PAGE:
The train system in Italy is efficient and can take you from one town to another. The high-speed Frecciarossa trains travel at speeds of 300km/hr.
Italy has 4 metros in Turin, Milan, Rome, and Naples. Each metro station charges different prices for tickets with different validity periods.
Buses in Italy offer transport between and within cities. All you have to do is book a ticket and be sure to validate the ticket once on board. Buses are often limited during Sundays or public holidays.
When compared to some countries in the EU, then both Portugal and Italy have fair weather all year round. However, Portugal has the best weather in Europe hands down!
The country experiences mild winters and longer sunny hours than any other country in Europe. In Italy, different cities experience different extremities when it comes to weather. Southern Italy enjoys a Mediterranean climate while cities like Milan and Venice experience extreme climates, especially during the winter.
Generally, Portugal has a relatively low crime rate. However, nonviolent criminal activities like pick-pocketing in certain areas like beaches could occur. On the other hand, Italy is no different from Portugal when it comes to security, it is considered fairly safe and the only concern is petty crimes. It is ranked 31st according to the global peace index.
Italy and Portugal share a common love for football. Both of these countries rank well as far as national football teams are concerned. Outside of football, you can enjoy luxury driving experiences in tracks in Italy or hiking and tracking in the famous tracks of Portugal.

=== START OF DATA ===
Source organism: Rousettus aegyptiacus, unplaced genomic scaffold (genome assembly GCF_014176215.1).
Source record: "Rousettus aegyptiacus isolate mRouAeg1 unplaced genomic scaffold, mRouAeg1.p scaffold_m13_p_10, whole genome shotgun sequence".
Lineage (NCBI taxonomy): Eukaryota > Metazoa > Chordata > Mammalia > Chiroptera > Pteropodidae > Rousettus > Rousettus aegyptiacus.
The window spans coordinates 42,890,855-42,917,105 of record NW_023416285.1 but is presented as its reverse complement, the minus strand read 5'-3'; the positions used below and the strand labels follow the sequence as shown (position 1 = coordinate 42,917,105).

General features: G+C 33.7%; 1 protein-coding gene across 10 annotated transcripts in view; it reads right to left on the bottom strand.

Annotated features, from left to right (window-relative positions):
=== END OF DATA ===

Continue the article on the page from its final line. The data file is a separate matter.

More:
How to get a Visa to retire in Portugal or Italy
Obtaining a visa to live in Portugal
There are several types of visas but the most common for non-EU residents is the type 1 visa. This visa is issued for those looking for retirement in Portugal.
You will need to show proof of private and valid insurance in Portugal or Europe in general.
Another requirement is proof of funds to support your relocation and cover the cost of living and accommodation in Portugal.
Once all these documentations are in order, then fill in the application and submit it to the nearest Portuguese consulate near you.
How to get a visa in Italy
If you are considering permanently relocating to Italy, then you should apply for a long-term visa (Type D). This is particularly necessary if you are a non-EU resident. Visit the Immigration Portal to get the visa requirement based on your individual situation. Provide details of your nationality, reasons for travel, and length of stay. Also, pay a visit to the nearest Italian consulate for further direction on the document you will require.
Bottom Line: Should I retire in Portugal or Italy?
There you have it, a breakdown of what to expect if you are considering relocating to Portugal or Italy to live your twilight years. The choice of exactly which country you pick is entirely up to you, however, it is vital to mention that moving to either of these countries is worth it. The process can be overwhelming and we, Viv Europe, will help you on your journey to successful relocation to Italy or Portugal.